By Ilana Mercer
Eugene Terre’Blanche, leader of the Afrikaner Resistance Movement (AWB) that seeks the establishment of a homeland for the Afrikaners of South Africa, was alone at his homestead over the Easter period, when two farmhands bludgeoned the 69-year-old separatist to a pulp with pangas and pipes. Based on hearsay – and their abiding sympathy for savages – news media across the West are insisting that the motive for the murder was a “labor dispute.”
This the oleaginous officials of the African National Congress (Mandela’s gang) must just love; they share with their admirers in the West a determination to ignore (and perhaps to encourage) the black onslaught against white South African farmers, or Boers (who happen to feed the continent).
Those of us who’ve been studying the systematic, race-based extermination of farming South Africa know too well the telltale signs of a farm murder. Without exception, Mr. Terre’Blanche and all 3,149 farmers murdered since “freedom” were slaughtered in ways that would do Shaka Zulu proud.
The brutality of the racially motivated murders of white farmers in South Africa, and, increasingly, of whites in general, is one aspect of these crimes. Mr. Terre’Blanche was unrecognizable. Two weeks before he was slaughtered, 17-year-old Anika Smit was raped, her throat slashed 16 times and her hands hacked off and removed from the scene.
Both acts of butchery were unremarkable in Mandela’s South Africa.
The dehumanization of the victim – Crimen injuria in South African law – is another feature of these feral acts. When they were finished with him, Terre’Blanche’s killers pulled down the old man’s pants, exposing his privates. Slain white farmers are often displayed like trophies by their black killers.
Mr. Terre’Blanche was a victim of a farm murder, plain and simple.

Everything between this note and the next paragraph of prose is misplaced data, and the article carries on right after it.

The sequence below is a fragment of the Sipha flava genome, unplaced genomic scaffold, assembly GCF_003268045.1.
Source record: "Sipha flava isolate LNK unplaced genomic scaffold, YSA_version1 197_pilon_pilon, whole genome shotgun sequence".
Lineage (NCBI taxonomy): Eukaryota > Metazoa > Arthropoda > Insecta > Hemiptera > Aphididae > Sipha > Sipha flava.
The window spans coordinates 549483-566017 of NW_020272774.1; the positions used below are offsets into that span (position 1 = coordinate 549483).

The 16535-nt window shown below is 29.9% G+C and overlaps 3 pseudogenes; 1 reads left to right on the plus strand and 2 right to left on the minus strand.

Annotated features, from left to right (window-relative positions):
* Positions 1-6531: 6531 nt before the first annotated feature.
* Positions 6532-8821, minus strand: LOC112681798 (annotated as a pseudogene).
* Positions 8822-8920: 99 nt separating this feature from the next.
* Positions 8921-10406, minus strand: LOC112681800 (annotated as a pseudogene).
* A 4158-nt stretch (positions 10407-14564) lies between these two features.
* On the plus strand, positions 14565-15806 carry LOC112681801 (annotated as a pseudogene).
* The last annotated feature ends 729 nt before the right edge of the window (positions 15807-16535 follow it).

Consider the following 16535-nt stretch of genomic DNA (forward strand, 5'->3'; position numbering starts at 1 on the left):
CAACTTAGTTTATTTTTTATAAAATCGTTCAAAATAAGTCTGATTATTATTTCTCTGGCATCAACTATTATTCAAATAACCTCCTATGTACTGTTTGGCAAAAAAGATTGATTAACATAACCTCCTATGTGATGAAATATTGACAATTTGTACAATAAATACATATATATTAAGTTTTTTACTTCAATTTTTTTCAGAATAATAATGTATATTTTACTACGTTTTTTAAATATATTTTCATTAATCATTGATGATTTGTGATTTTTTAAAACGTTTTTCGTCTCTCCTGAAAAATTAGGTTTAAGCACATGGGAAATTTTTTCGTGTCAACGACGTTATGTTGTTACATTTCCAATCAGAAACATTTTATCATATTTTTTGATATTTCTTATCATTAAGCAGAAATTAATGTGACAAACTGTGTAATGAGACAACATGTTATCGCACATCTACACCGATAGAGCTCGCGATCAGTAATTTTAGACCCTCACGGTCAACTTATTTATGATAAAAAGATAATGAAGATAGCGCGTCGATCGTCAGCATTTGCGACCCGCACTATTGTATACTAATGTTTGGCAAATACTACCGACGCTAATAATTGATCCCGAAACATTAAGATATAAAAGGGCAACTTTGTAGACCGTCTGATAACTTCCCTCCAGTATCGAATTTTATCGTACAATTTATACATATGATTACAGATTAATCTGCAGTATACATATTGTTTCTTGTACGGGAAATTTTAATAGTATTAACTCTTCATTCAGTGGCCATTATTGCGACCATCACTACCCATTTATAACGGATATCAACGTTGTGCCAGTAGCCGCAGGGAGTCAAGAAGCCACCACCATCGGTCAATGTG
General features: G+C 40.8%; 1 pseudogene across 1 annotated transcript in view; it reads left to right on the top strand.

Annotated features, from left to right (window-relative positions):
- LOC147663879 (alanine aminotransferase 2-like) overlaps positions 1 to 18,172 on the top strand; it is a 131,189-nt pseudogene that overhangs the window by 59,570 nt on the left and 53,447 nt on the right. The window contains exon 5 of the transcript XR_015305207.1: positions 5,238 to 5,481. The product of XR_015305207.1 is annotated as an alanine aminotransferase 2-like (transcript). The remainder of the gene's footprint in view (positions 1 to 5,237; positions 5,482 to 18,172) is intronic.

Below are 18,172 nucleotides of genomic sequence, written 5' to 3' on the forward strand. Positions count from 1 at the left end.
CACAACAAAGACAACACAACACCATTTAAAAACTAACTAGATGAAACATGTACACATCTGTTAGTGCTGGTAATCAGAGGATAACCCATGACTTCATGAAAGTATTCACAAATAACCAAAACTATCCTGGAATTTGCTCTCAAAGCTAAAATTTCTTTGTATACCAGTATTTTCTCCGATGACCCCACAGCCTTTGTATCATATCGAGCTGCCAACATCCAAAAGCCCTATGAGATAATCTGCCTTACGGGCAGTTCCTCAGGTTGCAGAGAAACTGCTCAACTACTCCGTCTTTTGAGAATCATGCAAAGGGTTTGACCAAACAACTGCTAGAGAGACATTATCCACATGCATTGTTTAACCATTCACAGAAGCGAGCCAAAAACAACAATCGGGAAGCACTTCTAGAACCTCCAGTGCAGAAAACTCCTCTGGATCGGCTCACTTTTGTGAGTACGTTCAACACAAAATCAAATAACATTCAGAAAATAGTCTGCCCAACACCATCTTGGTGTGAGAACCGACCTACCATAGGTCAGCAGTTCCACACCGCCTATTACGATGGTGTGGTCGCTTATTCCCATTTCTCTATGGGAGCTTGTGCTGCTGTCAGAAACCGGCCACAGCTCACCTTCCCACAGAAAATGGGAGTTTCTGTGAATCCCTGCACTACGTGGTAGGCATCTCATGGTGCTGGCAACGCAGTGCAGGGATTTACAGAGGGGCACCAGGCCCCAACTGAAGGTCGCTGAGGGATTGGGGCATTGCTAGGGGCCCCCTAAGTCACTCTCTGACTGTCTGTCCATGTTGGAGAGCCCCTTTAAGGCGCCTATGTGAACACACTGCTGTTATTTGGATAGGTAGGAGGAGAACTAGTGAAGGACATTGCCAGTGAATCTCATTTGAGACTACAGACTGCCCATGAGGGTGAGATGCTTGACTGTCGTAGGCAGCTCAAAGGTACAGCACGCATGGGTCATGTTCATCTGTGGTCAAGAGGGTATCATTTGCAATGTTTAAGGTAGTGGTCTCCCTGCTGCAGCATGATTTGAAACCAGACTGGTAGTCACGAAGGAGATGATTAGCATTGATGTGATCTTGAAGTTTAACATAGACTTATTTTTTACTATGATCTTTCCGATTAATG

Afrikaner farmers are being exterminated at the genocidal annual rate of 313 per 100,000 inhabitants. Or, in the estimation of Dr. Gregory H. Stanton, who heads “Genocide Watch,” “four times as high as is for the rest of the population,” making farming in South Africa the most dangerous occupation in the world. (Miners, by comparison, suffer 27.8 fatalities per 100,000 workers.)
Mr. Terre’Blanche’s killers, who crept up on him in his sleep, were being hailed as heroes by black groups outside the Ventersdorp courthouse in which they appeared (in a part of South Africa now known as the North West Province) and beyond. Just in case her readers forgot who here was on the side of the angels, the Associated Press’ pack animal Michelle Faul gave them a history lesson peppered with politically correct pieties. She wrote:
“Blacks outside the courthouse were singing … songs from the struggle for majority rule that finally came in 1994 after years of state-sponsored violence by the white minority regime and urban guerrilla warfare waged by the African National Congress.”
As Ms. Faul tells it, the white crowd, there to protest (gasp) the slaying of Mr. Terre’Blanche, was singing (horrors) “the apartheid-era anthem in the Afrikaans language.”